Getting to Know New Designated Player Diego Rubio

Sporting Kansas City signed their new Young Designated Player, Diego Rubio, last week. While I don’t anticipate him debuting at least until after the bye week (there is a bye after this Sunday’s game against Toronto FC) it seems like as good of time as any to get to know the new young striker.

First, lets take a look at some statistics. Rubio is just 22-years-old (he’ll be 23 in May) so, despite a relatively long career, we’ll focus on the more recent times. To narrow the scope we’ll look at the last five years, taking us back to when Rubio was 18-years-old (technically some of the time he was 17).

DiegoRubio_2011-2016

As the above chart shows all the teams Rubio has been on since 2011. In 2011 he was sold from Colo Colo to Sporting Club de Portugal and then he moved on free transfer to Real Valladolid last August. The reason he’s been on so many teams is he has been sent out on loan numerous times (as he currently is at Sporting KC).

The numbers show a really good stretch from 2012 through 2015 where Rubio was scoring lots of goals and getting lots of minutes. The bad news is, if it’s minutes he needs, he may not get them on Sporting KC. He will likely serve as Dom Dwyer’s primary backup and that’ll mean limited minutes.

Dwyer has only been the full-time starter since 2014 for Sporting KC. Since we’re only two games into the 2016 season, that means we really have two years of stats to go by. In 2014 Dwyer had 33 appearances and 31 starts. Over that time he accumulated 2,724 minutes. In 2015 he started 28 games (with 30 appearances) for 2,546 minutes.

That’s just league play. Rubio likely will have to wait for the US Open and CONCACAF Champions League to get more minutes, though with Sporting’s love of chasing trophies, Dwyer will likely start those games too. A possible solution for Rubio would be to get minutes playing on the wing, like Krisztian Nemeth (a natural center forward) did in 2015. Nothing I’ve seen indicates Rubio can play that role, but I don’t know that Nemeth played it until he was forced to in 2015 and that worked out pretty well.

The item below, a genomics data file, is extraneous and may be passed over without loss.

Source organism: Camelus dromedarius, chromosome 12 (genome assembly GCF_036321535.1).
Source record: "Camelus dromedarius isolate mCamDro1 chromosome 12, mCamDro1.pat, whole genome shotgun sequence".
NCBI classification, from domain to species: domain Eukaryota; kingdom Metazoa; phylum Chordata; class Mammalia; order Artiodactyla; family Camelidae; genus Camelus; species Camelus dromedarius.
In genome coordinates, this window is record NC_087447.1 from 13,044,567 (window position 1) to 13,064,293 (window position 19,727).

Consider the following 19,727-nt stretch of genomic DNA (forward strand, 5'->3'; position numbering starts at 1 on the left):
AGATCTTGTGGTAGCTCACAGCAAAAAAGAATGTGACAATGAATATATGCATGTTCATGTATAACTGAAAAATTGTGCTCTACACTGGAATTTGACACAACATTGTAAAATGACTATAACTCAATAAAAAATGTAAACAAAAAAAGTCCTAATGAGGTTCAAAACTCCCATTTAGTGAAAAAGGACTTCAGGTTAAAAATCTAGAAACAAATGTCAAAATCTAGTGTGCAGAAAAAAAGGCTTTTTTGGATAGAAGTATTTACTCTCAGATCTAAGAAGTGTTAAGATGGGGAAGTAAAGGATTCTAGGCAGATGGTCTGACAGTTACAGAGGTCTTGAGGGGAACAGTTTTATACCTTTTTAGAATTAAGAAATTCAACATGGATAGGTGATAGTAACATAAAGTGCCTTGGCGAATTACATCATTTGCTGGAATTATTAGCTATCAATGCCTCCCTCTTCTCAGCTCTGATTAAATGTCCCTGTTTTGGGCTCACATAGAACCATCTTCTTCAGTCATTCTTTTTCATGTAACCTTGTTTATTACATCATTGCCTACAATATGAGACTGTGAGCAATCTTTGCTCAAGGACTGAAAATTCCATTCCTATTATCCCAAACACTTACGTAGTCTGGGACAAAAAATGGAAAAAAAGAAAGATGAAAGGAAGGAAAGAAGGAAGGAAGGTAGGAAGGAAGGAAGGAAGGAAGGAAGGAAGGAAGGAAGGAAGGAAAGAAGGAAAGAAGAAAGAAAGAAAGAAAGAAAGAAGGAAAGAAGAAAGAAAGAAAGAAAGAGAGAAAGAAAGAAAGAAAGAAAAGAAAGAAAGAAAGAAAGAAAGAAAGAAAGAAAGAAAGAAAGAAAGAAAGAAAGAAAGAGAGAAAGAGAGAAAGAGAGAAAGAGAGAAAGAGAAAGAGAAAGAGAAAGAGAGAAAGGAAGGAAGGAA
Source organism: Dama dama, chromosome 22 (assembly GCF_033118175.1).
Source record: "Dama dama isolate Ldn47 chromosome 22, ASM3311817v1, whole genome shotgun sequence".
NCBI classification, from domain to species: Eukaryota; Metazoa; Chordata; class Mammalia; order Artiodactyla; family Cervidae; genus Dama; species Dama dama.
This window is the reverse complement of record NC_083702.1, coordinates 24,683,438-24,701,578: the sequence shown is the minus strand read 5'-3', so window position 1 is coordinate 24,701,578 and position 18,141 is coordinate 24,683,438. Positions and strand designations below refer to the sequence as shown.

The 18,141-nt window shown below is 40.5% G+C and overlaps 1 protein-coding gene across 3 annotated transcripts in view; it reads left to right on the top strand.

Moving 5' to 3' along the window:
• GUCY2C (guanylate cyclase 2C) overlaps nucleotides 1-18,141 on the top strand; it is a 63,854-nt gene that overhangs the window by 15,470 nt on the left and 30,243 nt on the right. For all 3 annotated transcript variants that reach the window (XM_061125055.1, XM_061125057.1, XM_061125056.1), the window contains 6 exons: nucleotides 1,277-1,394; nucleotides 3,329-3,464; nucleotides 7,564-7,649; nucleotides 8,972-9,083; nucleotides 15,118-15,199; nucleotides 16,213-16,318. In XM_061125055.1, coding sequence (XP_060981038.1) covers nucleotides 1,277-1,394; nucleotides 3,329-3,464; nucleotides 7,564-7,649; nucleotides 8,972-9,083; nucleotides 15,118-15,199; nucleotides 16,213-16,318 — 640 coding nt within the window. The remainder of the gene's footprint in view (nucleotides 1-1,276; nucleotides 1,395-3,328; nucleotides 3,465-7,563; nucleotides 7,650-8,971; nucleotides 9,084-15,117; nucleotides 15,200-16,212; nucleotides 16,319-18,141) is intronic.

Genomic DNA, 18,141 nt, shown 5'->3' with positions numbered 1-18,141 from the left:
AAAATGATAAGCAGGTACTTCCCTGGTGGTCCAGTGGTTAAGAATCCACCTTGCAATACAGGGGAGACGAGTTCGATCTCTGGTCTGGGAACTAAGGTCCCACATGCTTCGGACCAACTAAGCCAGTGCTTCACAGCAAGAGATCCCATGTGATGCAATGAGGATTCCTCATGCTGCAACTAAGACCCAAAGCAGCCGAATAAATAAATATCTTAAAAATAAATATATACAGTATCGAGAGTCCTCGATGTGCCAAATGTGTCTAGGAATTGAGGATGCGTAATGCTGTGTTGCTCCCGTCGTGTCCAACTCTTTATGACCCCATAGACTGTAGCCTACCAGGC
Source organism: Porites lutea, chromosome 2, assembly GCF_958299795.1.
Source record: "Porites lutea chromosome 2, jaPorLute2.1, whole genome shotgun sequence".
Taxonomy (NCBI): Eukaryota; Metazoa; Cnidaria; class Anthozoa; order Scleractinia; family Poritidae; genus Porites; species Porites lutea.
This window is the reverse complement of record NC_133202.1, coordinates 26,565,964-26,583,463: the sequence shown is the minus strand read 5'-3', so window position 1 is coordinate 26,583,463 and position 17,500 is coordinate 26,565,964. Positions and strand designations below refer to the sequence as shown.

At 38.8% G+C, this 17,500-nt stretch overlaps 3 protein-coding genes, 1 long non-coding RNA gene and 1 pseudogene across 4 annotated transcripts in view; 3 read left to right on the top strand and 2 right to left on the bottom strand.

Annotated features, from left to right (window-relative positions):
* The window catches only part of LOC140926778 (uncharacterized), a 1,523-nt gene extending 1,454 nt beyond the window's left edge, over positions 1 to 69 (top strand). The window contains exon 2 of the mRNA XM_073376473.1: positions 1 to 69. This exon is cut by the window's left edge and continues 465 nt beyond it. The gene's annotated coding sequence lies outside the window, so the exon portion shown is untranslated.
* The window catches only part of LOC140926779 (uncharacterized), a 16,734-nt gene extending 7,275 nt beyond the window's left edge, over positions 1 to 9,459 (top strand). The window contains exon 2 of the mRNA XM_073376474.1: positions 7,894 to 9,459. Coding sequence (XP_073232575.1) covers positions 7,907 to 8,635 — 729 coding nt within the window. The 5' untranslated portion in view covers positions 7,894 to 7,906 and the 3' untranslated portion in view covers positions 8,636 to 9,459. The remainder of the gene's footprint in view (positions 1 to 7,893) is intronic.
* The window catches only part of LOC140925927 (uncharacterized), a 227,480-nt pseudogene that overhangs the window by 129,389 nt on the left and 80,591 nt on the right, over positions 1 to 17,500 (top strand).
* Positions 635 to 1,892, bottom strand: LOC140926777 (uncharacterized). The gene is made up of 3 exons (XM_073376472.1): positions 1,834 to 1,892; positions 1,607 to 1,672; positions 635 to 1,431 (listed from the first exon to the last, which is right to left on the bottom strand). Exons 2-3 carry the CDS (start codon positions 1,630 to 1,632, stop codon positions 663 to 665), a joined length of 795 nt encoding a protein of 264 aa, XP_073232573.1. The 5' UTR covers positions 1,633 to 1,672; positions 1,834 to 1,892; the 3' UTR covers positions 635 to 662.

Another category that jumps out at me in the above table are the 30 yellow cards that Rubio has accumulated. While no one wants to give up fouls, I think it shows that Rubio is likely an aggressive player. With Sporting KC running the high press most of the time, that is an important asset to the club. I’m sure some of those yellow cards aren’t good, but I’m choosing to see the best in that. Jordi Quintilla has shown a fiery playing style and he’s accumulate cards and no one is complaining about him.

Now we’ll turn to some video on Rubio. While there are a ton of videos of Rubio out there to watch, I’ve decided to just use a couple. The first is his 14 goal season for Sporting CP II and the other from his youth at Colo Colo.

As you can see from the videos, Diego is a prototypical number nine. He plays center forward and he gets on the end of crosses and finishes strongly in front of the net. He has a few shots from further out, but for what Sporting KC needs, he seems to be a perfect fit.

The only thing that is hard to tell is if he’ll be able to stand up to the physical play of MLS. Homegrown player Daniel Salloi scored a lot of goals in Hungary and in the SKC Academy, but the physical play of an MLS preseason found him consistently being out muscled for position. Only getting onto the field will show if Rubio is strong enough to do what Dwyer does.

It’s a shame the loan of Rubio didn’t materialize sooner. Peter Vermes indicated they were trying to get him all the way back in January but it just took time to work out. A full preseason would have shown Sporting what they had.

The loan of Rubio will only last until June 30, 2016, so there is a limited window to see how he can contribute. There is an option to buy at the end of the loan, but as per the usual, terms were not disclosed. The soonest I can see Rubio taking the field is April 2nd against Real Salt Lake. About three months of competition is a small window to see if he’s a fit, but hopefully enough time for us to get to know him.

It would sure be nice to have a complimentary player next to Dwyer to help with the goal scoring load. On top of that, in the hopefully rare situation where Sporting KC is trailing late in a game, there is always the possibility Dwyer and Rubio could play together to up the goal scoring ability of the team. Now we’ll have to just wait and see what happens next.